Preferred materials for the aforedescribed modules 24, in particular for the modules used to determine the spatial resolution in the x,y and/or z-direction of a photoluminescence measurement system and for the baseplate 12 are materials with a very low thermal expansion coefficient, in particular glass and glass ceramics materials, which have a linear thermal expansion coefficient α less than 5×10−6 K−1 at room temperature. This allows a reliable verification of the measured spatial resolution.
Another module (not shown) can be used to measure the excitation light intensity. For this purpose, for example, a polymer film can be used which is doped with a bleachable fluorophore with a known intensity-dependent bleaching kinetics. The incident light intensity can be determined by illuminating this film with the radiation source to be characterized and measuring the bleaching kinetics. The polymer film doped with a bleachable fluorophore is preferably provided with a x,y-coordinate matrix to determine the location of the excitation light on the object. More preferably, a scatterer, for example a translucent glass object, is used to determine the excitation light, which diffusely reflects the incoming light into all spatial directions, with a small fraction directed to the detector. If the percentage scattered by the scatterer is known, then the measurement of the intensity measured at the detector is a measure of the incoming excitation light intensity. A determination of the absolute excitation light intensity allows standardization of the excitation across different devices and laboratories. The translucent glass object (scatterer) can also be used to determine the quality of the suppression of the excitation wavelength in the emission channel, in particular in confocal, spectrally resolving imaging systems. This is done by illuminating the object, which itself does not fluoresce, with the corresponding excitation wavelength, and by measuring with the detection system the quantity of the excitation light which is scattered into the emission channel and is not suppressed by the filters in the emission channel. Preferably, the excitation light intensities required for typical fluorescence applications and the PMT sensitivity or camera exposure time can then be adjusted.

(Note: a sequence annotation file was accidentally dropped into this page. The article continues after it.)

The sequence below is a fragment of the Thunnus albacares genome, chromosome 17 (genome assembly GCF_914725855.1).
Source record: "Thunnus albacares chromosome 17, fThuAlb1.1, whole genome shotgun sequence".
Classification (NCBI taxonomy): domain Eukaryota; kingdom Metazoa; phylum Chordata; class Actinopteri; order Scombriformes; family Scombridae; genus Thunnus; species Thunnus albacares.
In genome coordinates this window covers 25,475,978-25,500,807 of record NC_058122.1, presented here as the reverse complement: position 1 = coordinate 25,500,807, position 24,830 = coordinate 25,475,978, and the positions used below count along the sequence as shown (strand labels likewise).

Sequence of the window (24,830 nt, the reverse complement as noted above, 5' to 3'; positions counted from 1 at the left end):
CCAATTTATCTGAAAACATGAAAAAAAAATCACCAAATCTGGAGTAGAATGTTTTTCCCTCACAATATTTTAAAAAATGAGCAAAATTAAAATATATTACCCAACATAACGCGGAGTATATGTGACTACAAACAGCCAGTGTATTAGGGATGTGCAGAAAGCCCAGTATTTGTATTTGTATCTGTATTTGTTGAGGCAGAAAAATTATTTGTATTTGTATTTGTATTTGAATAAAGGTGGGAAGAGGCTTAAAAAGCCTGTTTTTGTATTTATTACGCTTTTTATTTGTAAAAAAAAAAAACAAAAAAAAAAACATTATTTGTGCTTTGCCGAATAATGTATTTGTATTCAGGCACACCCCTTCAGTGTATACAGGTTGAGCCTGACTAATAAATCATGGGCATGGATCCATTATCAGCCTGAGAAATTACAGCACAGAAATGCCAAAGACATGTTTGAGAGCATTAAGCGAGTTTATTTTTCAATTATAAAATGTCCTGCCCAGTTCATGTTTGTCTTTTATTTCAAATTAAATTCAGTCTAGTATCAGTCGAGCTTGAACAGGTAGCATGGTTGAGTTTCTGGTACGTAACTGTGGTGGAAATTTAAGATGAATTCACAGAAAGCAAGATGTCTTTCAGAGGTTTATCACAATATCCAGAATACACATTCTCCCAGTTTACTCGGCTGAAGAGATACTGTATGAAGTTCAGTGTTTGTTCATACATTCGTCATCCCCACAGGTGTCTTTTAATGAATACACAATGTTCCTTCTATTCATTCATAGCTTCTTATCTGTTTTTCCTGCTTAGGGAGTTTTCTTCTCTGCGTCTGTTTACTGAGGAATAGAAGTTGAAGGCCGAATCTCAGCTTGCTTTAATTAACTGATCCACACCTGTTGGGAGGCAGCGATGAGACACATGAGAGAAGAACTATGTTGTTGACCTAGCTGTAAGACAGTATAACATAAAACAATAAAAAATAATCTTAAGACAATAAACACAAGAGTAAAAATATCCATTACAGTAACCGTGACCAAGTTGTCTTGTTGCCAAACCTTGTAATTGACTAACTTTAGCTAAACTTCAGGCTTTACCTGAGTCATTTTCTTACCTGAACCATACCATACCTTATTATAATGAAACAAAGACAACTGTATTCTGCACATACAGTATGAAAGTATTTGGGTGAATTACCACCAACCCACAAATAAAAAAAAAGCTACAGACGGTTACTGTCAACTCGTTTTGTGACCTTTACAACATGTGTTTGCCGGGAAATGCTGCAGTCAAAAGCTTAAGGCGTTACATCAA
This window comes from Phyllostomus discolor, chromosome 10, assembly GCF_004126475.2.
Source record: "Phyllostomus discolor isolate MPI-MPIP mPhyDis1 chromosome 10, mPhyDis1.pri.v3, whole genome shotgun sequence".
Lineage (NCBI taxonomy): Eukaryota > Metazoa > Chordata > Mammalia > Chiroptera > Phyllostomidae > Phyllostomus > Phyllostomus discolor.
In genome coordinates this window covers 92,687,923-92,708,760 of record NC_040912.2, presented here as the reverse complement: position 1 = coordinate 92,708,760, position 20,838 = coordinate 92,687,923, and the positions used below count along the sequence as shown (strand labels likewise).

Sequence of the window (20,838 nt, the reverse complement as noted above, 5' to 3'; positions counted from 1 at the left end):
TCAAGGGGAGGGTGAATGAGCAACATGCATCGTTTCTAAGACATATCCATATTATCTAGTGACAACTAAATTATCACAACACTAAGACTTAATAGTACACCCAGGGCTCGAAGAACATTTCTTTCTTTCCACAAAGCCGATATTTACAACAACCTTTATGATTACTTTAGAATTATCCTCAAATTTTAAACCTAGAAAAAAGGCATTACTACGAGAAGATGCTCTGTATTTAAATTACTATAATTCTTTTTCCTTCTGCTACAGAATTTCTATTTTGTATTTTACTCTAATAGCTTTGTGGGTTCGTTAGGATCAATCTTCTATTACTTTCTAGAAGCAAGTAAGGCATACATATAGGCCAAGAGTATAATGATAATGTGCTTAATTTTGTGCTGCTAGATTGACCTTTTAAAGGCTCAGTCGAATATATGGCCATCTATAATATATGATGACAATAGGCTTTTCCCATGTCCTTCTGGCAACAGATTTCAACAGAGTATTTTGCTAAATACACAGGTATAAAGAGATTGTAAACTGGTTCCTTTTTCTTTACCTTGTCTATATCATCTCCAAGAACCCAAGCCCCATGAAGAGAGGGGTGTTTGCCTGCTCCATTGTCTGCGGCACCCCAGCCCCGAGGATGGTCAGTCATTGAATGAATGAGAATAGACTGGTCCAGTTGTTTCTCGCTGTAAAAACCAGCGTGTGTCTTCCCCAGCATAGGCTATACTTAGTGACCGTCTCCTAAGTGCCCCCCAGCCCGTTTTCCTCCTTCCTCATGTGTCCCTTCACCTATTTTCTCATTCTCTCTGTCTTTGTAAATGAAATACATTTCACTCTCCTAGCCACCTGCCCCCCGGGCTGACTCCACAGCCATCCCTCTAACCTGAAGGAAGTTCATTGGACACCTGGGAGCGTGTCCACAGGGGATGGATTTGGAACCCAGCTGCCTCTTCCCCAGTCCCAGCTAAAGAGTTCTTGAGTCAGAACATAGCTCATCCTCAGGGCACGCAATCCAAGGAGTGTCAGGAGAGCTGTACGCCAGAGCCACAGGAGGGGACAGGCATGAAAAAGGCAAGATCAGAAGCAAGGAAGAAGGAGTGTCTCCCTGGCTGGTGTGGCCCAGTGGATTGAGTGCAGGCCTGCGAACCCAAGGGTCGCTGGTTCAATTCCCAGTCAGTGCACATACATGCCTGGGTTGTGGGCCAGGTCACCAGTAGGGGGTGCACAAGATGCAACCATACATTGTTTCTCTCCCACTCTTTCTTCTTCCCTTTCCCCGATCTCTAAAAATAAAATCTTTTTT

The fluorescence microscope is focused with the focusing devices 20 according to the invention in the following manner. The calibration system 10 is first positioned on a microscope stage of the fluorescence microscope. The measurement beam (excitation beam) of the system is then moved with the microscope stage, which can be adjusted with a motor in three dimensions, to one of the focusing devices 20 in the x,y-direction. (Alternatively, depending on the design of the microscope, the excitation beam can also be moved to the desired measurement location of the system by the adjustable optics while the fixed microscope stage remains fixed). The beam is then focused exactly on the focusing surface 22 of the focusing device 20 in the z-direction by moving the microscope stage with a motor in the z-direction (or the optics of the microscope is adjusted accordingly). The position is then determined where the maximum reflection signal (or fluorescence signal for a fluorescing focusing surface 22) is detected. This process can be performed completely automatically. The detected focus setting is stored as z-coordinate, or as frontal separation between the sample (focusing surface 22) and the front lens of the optics. If several focusing devices 20 are used, the same process is employed with the other focusing devices 20. Different focus settings (z-coordinates or frontal separations) for the different focusing devices 20 imply that the baseplate 12 is not completely planar. The z-coordinates for the x, y-positions of the calibration modules 24 arranged between the focusing devices 20 can then be numerically interpolated. The measurement beam is then sequentially moved to the corresponding calibration modules 24 and focused on the respective stored or interpolated z-coordinate. If the measurement is to be performed exactly on the surface of the respective calibration module 24, for example if the focusing surface is a mirror, then the required focus setting corresponds to the setting determined at the focusing surface 22. However, if a volume is to be measured at a certain depth, for example a depth of 30 μm, as is the case for a translucent glass object or for the glass modules 16, 28 doped with a fluorophore, then the focus of the optics is corrected by that depth with respect to the determined zero-focus setting for the respective calibration module. The focus determination with the focusing devices 20 therefore serves as a reference value for the corresponding surfaces of the calibration module 24. With the integrated focusing devices 20, the same sample volumes are always measured in each calibration module 24 of the calibration system 10, in particular in transparent, fluorophore-doped or scattering modules, even for different devices and across laboratories boundaries. Spectral effects caused by different measurement depths in the modules 24, for example by wall and internal filter effects, are thereby standardized and provide comparable and traceable measurement and calibration results.